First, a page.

shall be inspected
                i) by immigration officers; and

        3. in the case
                i) of an alien
                        A) who is an applicant for admission,

                1) if the examining immigration officer determines that
                        A) an alien
                                I) seeking admission

                            is not
                                I) clearly and
                                II) beyond a doubt
                                III) entitled to be admitted,
                2) the alien shall be detained
                        A) for removal proceedings.118

Those
        a) who view these provisions
                i) as requiring the removal of aliens
                        A) who entered the United States
                                I) unlawfully

1) would appear to construe
        a) “shall”
                i) as indicating mandatory agency action, and
        b) all “applicants for admission”
                i) as “aliens seeking admission.”


112 See, e.g., Department of Homeland Security Appropriations Act, 2012, P.L. 112-74, Div. D., tit. ii, 125 Stat. 950 (Dec. 23, 2011) (“[T]he Secretary of Homeland Security shall prioritize the identification and removal of aliens convicted of a crime by the severity of that crime.”); Department of Homeland Security Appropriations Act, 2010, P.L.
111-83, Div. D., tit. III, 123 Stat. 2142 (Oct. 28, 2009) (same); Department of Homeland Security Appropriations Act, P.L. 110-329, Div. D, tit. ii, 122 Stat. 3659 (Sept. 30, 2008) (same); Consolidated Appropriations Act, 2008, P.L. 110-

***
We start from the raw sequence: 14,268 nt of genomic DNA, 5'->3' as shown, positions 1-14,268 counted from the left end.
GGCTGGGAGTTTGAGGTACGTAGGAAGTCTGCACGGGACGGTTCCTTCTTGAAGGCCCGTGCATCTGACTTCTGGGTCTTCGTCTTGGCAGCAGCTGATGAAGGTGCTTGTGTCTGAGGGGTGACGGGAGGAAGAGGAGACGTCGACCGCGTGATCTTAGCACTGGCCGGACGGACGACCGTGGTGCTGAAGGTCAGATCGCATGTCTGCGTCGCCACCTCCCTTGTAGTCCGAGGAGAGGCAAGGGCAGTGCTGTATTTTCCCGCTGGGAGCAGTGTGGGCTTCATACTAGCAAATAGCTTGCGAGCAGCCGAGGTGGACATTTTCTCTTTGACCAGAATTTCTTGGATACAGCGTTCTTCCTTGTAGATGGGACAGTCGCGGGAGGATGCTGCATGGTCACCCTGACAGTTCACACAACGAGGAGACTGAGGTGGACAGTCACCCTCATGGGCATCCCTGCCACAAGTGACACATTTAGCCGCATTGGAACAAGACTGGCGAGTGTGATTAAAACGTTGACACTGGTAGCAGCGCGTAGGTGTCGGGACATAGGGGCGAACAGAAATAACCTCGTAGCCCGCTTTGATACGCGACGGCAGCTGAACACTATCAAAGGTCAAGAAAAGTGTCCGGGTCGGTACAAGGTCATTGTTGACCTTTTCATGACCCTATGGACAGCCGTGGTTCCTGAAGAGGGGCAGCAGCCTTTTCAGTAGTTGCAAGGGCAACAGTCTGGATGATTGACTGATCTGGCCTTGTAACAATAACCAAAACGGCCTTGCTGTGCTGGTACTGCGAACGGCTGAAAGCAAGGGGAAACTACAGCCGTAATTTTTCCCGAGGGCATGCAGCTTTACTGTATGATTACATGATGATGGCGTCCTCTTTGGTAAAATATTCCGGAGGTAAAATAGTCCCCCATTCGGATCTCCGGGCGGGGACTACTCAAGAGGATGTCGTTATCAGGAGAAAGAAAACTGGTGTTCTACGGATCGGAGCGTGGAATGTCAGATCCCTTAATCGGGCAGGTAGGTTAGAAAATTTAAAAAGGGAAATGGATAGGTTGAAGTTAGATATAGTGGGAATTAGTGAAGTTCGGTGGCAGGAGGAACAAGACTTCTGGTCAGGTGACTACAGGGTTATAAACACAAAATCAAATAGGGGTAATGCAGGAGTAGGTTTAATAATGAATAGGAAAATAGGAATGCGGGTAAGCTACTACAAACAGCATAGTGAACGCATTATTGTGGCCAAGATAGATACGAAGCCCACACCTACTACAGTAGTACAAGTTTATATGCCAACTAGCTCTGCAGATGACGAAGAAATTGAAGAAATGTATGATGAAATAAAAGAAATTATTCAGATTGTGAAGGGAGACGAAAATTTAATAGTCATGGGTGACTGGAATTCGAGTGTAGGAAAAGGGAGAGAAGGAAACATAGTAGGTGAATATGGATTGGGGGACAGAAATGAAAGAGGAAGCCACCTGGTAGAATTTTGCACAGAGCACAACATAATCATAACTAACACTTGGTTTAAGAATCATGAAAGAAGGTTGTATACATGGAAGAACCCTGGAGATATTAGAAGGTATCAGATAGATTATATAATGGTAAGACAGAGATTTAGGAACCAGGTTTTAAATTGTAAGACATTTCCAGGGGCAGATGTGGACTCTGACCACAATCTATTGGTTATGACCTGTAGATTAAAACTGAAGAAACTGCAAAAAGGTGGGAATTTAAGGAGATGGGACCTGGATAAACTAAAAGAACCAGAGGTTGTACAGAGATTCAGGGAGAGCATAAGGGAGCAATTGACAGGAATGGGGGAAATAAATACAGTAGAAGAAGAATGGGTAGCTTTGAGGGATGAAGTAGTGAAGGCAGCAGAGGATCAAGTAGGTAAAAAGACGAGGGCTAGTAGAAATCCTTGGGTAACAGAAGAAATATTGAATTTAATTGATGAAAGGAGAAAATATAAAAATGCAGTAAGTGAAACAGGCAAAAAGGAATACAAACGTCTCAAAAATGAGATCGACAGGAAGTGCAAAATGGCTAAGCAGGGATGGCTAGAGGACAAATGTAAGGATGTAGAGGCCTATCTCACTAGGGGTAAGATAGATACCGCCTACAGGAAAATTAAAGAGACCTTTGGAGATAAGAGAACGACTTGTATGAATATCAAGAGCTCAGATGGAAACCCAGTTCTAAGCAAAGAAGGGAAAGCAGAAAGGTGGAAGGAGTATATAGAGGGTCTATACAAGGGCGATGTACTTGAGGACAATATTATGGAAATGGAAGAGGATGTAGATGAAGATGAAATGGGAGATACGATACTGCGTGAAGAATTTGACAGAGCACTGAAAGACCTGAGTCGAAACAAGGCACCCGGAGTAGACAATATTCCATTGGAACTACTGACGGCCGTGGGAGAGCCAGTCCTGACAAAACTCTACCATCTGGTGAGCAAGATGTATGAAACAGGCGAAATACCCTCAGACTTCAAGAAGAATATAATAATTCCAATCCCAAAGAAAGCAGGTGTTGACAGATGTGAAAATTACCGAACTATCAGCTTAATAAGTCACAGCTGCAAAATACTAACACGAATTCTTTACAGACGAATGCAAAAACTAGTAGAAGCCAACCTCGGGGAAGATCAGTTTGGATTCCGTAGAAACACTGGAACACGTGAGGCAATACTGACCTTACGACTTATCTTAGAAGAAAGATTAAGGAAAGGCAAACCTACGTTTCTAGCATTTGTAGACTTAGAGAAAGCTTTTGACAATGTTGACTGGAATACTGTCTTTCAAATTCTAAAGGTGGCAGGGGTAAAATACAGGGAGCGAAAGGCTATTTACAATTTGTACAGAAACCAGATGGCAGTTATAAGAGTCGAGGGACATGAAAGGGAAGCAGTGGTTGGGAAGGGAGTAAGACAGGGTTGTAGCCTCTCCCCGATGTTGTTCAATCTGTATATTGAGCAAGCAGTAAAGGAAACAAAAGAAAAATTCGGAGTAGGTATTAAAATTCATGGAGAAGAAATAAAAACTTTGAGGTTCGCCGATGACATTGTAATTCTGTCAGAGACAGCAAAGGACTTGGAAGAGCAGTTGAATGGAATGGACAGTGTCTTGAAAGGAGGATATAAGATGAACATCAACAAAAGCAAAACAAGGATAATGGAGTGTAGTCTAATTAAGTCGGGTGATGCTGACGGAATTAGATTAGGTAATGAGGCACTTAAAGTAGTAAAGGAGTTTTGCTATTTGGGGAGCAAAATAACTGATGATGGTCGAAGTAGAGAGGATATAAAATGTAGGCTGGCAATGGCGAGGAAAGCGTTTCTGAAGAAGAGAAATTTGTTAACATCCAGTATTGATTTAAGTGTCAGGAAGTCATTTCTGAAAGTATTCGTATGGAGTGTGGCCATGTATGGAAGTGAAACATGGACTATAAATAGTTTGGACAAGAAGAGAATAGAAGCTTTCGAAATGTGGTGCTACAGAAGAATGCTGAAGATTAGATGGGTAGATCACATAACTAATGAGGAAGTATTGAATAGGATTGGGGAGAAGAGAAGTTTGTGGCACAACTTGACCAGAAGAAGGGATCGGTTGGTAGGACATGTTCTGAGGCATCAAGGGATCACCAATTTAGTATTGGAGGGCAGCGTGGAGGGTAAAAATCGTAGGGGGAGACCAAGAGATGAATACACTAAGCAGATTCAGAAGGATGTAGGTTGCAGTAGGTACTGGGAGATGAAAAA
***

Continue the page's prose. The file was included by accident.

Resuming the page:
161, 121 Stat. 2050-51 (Dec. 26, 2007) (funding to “improve and modernize efforts to identify aliens convicted of a crime, sentenced to imprisonment, and who may be deportable, and remove them from the United States”); H.R. REPT.
111-157, at 6 (2009) (“[R]ather than simply rounding up as many illegal immigrants as possible, which is sometimes achieved by targeting the easiest and least threatening among the undocumented population, DHS must ensure that the
government’s huge investments in immigration enforcement are producing the maximum return in making our country safer.”).
113 See, e.g., Civil Immigration Enforcement, supra note 8, at 1-2 (aliens who have been convicted of crimes, are at least 16 years of age and participate in organized criminal gangs, are subject to outstanding criminal warrants, or “otherwise pose a serious risk to public safety” constituting the highest priorities for removal). Relatedly, Secretary Napolitano’s announcement of the DACA initiative expressly excluded from consideration for deferred action under DACA persons who have been convicted of a felony, a “significant misdemeanor,” or multiple misdemeanors. See Exercising Prosecutorial Discretion with Respect to Individuals Who Came to the United States as Children, supra note
10, at 1.
114 Heckler, 470 U.S. at 832.